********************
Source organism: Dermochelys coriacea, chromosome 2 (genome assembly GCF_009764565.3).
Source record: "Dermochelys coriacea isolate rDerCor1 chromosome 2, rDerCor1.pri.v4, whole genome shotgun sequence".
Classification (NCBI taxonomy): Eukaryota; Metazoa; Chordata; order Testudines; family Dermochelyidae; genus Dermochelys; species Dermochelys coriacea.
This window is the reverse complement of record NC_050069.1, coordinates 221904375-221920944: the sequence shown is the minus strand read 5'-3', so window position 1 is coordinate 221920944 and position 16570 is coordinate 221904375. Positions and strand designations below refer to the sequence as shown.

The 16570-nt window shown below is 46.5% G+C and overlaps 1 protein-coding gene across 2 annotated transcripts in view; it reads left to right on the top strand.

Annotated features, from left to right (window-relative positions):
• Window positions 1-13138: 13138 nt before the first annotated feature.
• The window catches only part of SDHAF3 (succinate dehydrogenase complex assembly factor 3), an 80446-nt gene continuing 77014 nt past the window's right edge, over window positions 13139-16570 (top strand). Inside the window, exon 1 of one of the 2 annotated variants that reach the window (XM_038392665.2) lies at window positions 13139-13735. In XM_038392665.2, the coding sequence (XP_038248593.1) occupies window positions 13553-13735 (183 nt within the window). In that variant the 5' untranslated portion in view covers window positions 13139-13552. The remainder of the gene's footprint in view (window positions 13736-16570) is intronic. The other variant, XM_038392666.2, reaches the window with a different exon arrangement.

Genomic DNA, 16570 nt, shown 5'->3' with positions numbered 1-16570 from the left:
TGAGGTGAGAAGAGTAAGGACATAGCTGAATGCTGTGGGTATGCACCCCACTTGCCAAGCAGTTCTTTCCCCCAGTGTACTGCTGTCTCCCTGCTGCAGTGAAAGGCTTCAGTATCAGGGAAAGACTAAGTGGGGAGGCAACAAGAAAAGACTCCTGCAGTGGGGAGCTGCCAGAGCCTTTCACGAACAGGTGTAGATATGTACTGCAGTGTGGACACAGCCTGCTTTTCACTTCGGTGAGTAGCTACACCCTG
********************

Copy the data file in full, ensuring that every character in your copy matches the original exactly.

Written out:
Source organism: Dermochelys coriacea, chromosome 2 (genome assembly GCF_009764565.3).
Source record: "Dermochelys coriacea isolate rDerCor1 chromosome 2, rDerCor1.pri.v4, whole genome shotgun sequence".
Classification (NCBI taxonomy): Eukaryota; Metazoa; Chordata; order Testudines; family Dermochelyidae; genus Dermochelys; species Dermochelys coriacea.
This window is the reverse complement of record NC_050069.1, coordinates 221904375-221920944: the sequence shown is the minus strand read 5'-3', so window position 1 is coordinate 221920944 and position 16570 is coordinate 221904375. Positions and strand designations below refer to the sequence as shown.

The 16570-nt window shown below is 46.5% G+C and overlaps 1 protein-coding gene across 2 annotated transcripts in view; it reads left to right on the top strand.

Annotated features, from left to right (window-relative positions):
• Window positions 1-13138: 13138 nt before the first annotated feature.
• The window catches only part of SDHAF3 (succinate dehydrogenase complex assembly factor 3), an 80446-nt gene continuing 77014 nt past the window's right edge, over window positions 13139-16570 (top strand). Inside the window, exon 1 of one of the 2 annotated variants that reach the window (XM_038392665.2) lies at window positions 13139-13735. In XM_038392665.2, the coding sequence (XP_038248593.1) occupies window positions 13553-13735 (183 nt within the window). In that variant the 5' untranslated portion in view covers window positions 13139-13552. The remainder of the gene's footprint in view (window positions 13736-16570) is intronic. The other variant, XM_038392666.2, reaches the window with a different exon arrangement.

Genomic DNA, 16570 nt, shown 5'->3' with positions numbered 1-16570 from the left:
TGAGGTGAGAAGAGTAAGGACATAGCTGAATGCTGTGGGTATGCACCCCACTTGCCAAGCAGTTCTTTCCCCCAGTGTACTGCTGTCTCCCTGCTGCAGTGAAAGGCTTCAGTATCAGGGAAAGACTAAGTGGGGAGGCAACAAGAAAAGACTCCTGCAGTGGGGAGCTGCCAGAGCCTTTCACGAACAGGTGTAGATATGTACTGCAGTGTGGACACAGCCTGCTTTTCACTTCGGTGAGTAGCTACACCCTG